Data analysis was carried out with SPSS statistical software version 21.0 (SPSS Inc., Chicago, USA). All quantitative variables (age, probing depth, radiographic bone loss, gingival recession, and clinical attachment loss) were summarized and presented as the mean ± standard deviation. The qualitative variables (gender, mobility, bleeding upon probing, suppuration, plaque, prosthetic design and fixation of restoration) were summarized and presented as absolute and relative frequencies, with the latter expressed in percentages. Qualitative variables (gender, mobility, bleeding upon probing, suppuration, plaque, prosthetic design and fixation of restoration) are presented as absolute and relative frequencies, with the latter expressed in percentages. Owing to the limitations of the study's sample size, an exploratory analysis was performed to compare the clinical and radiographic variables between the two types of implants using the Student's t-test for independent samples. Owing to the limitations of our sample size, we limited our study to an exploratory analysis that compared the clinical and radiographic variables between the two types of implants using the Student's t-test for independent samples. For all statistical tests, a p-value of < 0.05 was considered statistically significant. Finally, proportion indicators were used to determine the prevalence of mucositis and peri-implantitis for each type of implant.

Results

In this study, 64 implants were evaluated as the unit of analysis in 25 patients. Patient ages ranged from 33 to 84 (mean: 54 ± 12 years), and there was a predominance of females (72%).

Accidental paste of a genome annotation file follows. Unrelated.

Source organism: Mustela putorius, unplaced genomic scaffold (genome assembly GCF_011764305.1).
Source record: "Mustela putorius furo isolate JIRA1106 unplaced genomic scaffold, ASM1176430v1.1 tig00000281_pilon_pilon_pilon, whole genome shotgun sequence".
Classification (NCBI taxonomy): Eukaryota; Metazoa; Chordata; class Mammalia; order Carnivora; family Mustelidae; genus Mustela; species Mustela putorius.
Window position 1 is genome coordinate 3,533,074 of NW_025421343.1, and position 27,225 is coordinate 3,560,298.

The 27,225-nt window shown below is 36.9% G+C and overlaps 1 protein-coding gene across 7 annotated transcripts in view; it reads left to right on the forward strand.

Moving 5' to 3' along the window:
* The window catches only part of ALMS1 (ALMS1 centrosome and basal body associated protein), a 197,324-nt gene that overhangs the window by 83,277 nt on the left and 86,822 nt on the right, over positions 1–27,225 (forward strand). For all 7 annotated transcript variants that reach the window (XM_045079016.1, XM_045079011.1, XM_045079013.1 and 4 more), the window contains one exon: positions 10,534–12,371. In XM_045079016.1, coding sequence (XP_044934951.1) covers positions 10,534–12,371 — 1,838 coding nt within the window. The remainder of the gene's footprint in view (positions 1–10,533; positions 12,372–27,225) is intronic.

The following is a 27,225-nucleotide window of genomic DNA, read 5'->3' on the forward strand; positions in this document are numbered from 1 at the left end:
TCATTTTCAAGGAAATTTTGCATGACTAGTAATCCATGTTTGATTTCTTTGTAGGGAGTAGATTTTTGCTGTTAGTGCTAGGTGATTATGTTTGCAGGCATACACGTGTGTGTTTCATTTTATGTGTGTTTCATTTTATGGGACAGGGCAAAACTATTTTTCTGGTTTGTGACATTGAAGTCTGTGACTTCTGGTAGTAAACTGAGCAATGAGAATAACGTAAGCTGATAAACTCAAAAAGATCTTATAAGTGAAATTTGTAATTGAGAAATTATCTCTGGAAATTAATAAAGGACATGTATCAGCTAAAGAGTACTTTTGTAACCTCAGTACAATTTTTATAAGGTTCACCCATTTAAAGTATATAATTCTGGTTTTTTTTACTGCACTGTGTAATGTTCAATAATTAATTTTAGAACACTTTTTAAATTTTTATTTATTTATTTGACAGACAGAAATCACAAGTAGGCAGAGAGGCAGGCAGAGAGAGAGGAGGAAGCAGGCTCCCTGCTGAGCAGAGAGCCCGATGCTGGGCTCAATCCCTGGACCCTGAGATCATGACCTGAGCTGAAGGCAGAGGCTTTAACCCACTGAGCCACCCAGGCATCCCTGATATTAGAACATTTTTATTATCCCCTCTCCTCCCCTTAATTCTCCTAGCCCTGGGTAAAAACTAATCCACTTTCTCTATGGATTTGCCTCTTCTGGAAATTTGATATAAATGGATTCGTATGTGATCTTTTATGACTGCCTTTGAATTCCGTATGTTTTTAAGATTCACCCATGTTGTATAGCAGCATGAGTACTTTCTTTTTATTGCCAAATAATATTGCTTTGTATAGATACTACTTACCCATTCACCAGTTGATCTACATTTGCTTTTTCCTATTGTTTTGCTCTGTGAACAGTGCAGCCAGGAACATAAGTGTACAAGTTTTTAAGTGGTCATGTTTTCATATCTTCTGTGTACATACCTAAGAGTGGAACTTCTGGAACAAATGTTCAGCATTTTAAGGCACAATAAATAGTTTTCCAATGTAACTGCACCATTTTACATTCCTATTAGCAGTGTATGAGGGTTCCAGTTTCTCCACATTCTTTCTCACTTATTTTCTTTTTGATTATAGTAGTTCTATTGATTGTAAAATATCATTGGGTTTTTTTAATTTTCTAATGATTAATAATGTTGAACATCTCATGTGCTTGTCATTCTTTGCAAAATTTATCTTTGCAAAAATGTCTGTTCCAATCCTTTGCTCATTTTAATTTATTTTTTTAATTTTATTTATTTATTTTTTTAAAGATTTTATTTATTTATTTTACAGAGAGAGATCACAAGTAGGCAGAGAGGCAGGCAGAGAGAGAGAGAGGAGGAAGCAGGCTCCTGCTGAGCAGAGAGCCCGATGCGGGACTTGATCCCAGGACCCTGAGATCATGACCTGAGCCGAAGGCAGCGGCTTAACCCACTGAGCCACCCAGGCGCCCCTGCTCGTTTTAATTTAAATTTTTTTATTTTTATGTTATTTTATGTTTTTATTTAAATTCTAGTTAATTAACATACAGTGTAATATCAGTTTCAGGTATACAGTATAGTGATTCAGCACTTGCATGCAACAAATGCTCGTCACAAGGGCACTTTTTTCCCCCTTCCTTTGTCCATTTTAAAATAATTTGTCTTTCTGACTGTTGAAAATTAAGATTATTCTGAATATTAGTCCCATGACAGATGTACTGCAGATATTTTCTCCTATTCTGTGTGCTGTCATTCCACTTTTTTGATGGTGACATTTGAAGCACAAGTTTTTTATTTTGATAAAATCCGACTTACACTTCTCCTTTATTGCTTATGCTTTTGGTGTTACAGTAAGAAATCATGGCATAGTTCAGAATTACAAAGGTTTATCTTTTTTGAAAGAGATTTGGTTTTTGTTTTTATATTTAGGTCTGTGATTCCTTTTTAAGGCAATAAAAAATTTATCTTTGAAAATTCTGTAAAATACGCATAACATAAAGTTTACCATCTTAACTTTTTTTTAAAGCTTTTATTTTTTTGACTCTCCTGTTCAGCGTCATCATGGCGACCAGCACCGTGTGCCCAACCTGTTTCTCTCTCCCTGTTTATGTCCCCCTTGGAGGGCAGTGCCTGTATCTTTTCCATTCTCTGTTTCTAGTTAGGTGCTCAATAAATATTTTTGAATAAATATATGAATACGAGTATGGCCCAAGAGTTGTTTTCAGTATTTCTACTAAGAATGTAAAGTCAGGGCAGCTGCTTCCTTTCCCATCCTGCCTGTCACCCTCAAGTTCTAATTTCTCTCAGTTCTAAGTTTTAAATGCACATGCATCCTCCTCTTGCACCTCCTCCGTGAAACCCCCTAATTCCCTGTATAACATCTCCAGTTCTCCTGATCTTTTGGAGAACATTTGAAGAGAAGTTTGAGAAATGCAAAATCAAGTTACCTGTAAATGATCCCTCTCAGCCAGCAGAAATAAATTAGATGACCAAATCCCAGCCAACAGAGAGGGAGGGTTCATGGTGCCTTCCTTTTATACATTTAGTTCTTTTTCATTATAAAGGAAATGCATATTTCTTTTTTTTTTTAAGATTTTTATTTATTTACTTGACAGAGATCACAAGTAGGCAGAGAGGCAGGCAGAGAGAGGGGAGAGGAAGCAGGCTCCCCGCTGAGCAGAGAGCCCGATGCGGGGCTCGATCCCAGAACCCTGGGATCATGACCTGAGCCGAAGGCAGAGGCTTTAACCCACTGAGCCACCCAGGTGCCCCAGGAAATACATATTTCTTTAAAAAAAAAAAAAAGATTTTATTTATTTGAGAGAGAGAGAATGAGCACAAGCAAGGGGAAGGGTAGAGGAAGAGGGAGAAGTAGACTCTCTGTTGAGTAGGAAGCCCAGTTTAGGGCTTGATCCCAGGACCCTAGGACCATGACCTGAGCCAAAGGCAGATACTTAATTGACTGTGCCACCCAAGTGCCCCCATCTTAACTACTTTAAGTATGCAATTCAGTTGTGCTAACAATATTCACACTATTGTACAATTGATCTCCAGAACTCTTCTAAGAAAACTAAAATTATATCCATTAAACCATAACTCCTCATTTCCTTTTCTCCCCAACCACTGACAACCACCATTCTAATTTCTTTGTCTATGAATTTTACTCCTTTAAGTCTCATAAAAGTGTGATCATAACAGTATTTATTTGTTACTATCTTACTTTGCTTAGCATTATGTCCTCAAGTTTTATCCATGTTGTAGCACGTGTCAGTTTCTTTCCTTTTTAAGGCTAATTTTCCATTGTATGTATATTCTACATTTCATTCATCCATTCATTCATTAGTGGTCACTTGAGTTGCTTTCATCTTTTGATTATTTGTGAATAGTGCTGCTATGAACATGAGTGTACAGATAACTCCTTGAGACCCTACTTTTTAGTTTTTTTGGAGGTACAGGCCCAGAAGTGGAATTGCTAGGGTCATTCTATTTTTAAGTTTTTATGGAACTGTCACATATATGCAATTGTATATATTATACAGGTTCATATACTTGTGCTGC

Of the 64 implants, 33 (52%) were in the control group and 31 (49%) were in the test group. No implants showed mobility. There were no significant differences in the type of restoration, prosthetic design, mounting type, length, or diameter of the implants between the two systems (PSI and CI) at the time of evaluation (Table 1).

Table 1
Conventional Implants (CI) and platform switching implants (PSI) characteristics in terms of length, diameter, design and type of prosthetic restoration.

There were no significant differences between the implant systems in terms of bleeding upon probing, suppuration, plaque, or prevalence of pockets ≥ 4 mm with bleeding. The prevalence of pockets ≥ 5 mm was 24.2% for CIs and 12.9% for PSIs, and this difference was not statistically significant. Only one implant in the PSIs group had pockets ≥ 6 mm (Table 2).

Table 2